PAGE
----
SOMETIMES I MARVEL how we live so comfortably with other species.
I don't mean children, although occasionally I can't consider them anything but another species. I mean animals, which we sometimes treat better than our kids, mostly because they don't speak enough English to talk back. We give them names. We talk to them. Some of us (not me, but possibly the woman who bore me) buy them sweaters.
Two incidents last weekend drove home just how much pets mean to us. One of our guinea pigs, which I frequently threaten with wild release to make more space in the house, became ill. Immediately we went into crisis mode. We interrupted our Saturday and couldn't get him to the vet fast enough. I'm sure our concern was comical to the sick guinea pig, whom I saw nudge the other guinea pig with an elbow, as if to say, "Look at how freaked out I just made the stupid humans."
Long story short, $175 and many sighs later, we had Mr. Guinea Pig home. Crisis averted.
The other incident didn't end as well. Not only was it terribly sad, but it made me angry enough to question neighbors before I arm myself for a four-state manhunt.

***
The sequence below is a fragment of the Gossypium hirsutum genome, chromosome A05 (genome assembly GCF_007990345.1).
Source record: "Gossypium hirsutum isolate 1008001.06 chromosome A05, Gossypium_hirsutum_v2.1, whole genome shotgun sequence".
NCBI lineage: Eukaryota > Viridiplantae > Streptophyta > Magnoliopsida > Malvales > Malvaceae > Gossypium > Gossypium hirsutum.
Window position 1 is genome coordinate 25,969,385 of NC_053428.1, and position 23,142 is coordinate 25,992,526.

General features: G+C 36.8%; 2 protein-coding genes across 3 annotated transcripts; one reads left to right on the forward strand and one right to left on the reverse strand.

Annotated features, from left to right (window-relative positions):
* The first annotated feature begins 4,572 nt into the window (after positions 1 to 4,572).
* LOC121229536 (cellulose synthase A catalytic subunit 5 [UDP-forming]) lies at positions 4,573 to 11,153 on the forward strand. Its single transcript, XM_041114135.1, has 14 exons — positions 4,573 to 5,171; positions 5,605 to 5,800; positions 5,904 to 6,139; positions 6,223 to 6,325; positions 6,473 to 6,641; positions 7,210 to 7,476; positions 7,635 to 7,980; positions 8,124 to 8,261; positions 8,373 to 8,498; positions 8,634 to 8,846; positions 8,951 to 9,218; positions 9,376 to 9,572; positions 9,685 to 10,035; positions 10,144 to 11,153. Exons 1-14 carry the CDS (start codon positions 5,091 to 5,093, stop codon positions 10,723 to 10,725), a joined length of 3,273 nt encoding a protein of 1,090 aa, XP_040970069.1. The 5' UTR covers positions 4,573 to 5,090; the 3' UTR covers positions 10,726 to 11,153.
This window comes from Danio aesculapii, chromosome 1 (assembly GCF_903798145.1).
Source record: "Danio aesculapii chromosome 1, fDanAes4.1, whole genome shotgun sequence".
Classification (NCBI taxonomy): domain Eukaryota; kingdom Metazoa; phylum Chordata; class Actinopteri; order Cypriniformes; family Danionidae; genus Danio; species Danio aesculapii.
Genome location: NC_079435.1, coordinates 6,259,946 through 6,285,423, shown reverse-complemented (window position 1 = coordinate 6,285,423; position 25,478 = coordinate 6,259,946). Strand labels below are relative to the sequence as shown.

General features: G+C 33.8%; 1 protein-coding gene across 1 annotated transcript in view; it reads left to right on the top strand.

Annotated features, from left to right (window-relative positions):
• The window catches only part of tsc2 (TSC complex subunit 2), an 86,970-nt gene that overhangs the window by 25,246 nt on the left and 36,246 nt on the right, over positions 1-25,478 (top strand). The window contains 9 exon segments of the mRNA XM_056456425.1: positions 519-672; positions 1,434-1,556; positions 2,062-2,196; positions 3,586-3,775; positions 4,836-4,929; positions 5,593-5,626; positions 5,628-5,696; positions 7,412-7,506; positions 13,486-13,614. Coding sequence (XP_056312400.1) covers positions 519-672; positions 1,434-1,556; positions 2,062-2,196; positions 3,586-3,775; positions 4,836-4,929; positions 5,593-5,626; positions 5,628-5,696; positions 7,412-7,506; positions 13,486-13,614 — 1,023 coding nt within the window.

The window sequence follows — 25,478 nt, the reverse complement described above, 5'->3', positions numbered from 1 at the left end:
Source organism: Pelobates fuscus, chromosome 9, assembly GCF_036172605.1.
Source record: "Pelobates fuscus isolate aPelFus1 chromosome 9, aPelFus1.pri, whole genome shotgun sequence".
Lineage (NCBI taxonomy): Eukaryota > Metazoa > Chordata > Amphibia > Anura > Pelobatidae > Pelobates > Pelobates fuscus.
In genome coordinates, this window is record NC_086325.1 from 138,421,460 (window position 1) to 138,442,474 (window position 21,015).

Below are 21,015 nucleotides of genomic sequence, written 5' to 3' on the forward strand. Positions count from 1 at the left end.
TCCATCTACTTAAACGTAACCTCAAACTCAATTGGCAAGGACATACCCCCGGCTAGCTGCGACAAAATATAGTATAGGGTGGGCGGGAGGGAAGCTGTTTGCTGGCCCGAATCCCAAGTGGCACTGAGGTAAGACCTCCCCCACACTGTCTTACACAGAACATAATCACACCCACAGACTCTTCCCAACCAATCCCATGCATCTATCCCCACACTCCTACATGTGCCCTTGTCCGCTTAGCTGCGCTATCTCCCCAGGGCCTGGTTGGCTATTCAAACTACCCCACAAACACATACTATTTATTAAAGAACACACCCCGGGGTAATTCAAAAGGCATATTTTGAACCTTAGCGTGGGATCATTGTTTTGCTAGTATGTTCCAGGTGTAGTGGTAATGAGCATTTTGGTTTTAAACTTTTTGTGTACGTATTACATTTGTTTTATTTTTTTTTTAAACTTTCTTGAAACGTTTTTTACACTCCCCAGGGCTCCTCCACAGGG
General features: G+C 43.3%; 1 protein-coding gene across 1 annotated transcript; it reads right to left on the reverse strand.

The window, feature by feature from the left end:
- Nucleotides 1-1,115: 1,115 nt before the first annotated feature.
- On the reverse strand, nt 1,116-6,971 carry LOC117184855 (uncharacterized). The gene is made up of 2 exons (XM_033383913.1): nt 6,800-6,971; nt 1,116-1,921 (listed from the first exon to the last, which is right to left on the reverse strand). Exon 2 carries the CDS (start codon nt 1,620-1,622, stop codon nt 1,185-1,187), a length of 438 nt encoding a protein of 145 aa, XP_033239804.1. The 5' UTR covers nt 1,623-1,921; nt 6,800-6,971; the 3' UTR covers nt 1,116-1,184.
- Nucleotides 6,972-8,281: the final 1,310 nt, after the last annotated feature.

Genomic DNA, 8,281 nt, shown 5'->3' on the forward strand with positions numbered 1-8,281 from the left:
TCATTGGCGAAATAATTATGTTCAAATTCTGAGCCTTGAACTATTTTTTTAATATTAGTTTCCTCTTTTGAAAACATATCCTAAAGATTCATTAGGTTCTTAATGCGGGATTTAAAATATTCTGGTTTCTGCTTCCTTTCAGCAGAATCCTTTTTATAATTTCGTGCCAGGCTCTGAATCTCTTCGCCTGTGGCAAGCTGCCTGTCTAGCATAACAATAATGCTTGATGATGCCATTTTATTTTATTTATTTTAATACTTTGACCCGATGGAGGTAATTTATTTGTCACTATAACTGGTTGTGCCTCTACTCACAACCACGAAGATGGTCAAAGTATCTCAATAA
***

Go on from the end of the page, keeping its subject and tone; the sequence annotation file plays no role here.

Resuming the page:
Someone out there owes us an explanation. Someone not human enough to stop Sunday evening after they ran over my cat not three yards from my driveway.
We're thankful, the cat didn't suffer. As I gently scooped my orange-furred
His name was Doctor. I'm not a cat person, but if you knew Doctor, you didn't have much of a choice. He threw himself at you until you had no recourse but to love him. His eyes were slightly crossed, and he drooled when pet more than 30 seconds. There were times I went outside at night to commiserate with him, when he was the only living thing willing to listen to my problems. The raccoons just hiss at me.
Have some courage
At the very least, his killer could have summed the courage to come to the front door and explain why they couldn't evade a slow, 10-year-old cat who was three-quarters the way across the street.
My neighborhood, which is near an incredibly busy suburban intersection, functions as a high-speed shortcut. The city knows this, because it frequently sends motorcycle cops to camp at the corner. But they can't get all of them. So many of us don't let our children ride their bikes and Big Wheels anywhere near our front yards.
My wife and I fear the day someone tears around the corner, loses control and ends up in our front yard. And wouldn't you know it, while writing that last sentence, I heard squealing tires signaling yet another speed run.
Just a few weeks ago our city, which I won't name (it starts with a "con" and ends with a "cord"), was presented with a petition from my neighbors, asking for speed bumps to lessen the impact of our daily Daytona 500. They were told the city has bigger problems. Tell that to Doctor. Or, worse, tell it to a parent one of these days.
No, it's no mystery why we love our pets so much. Because compared to some humans, they make a lot more sense.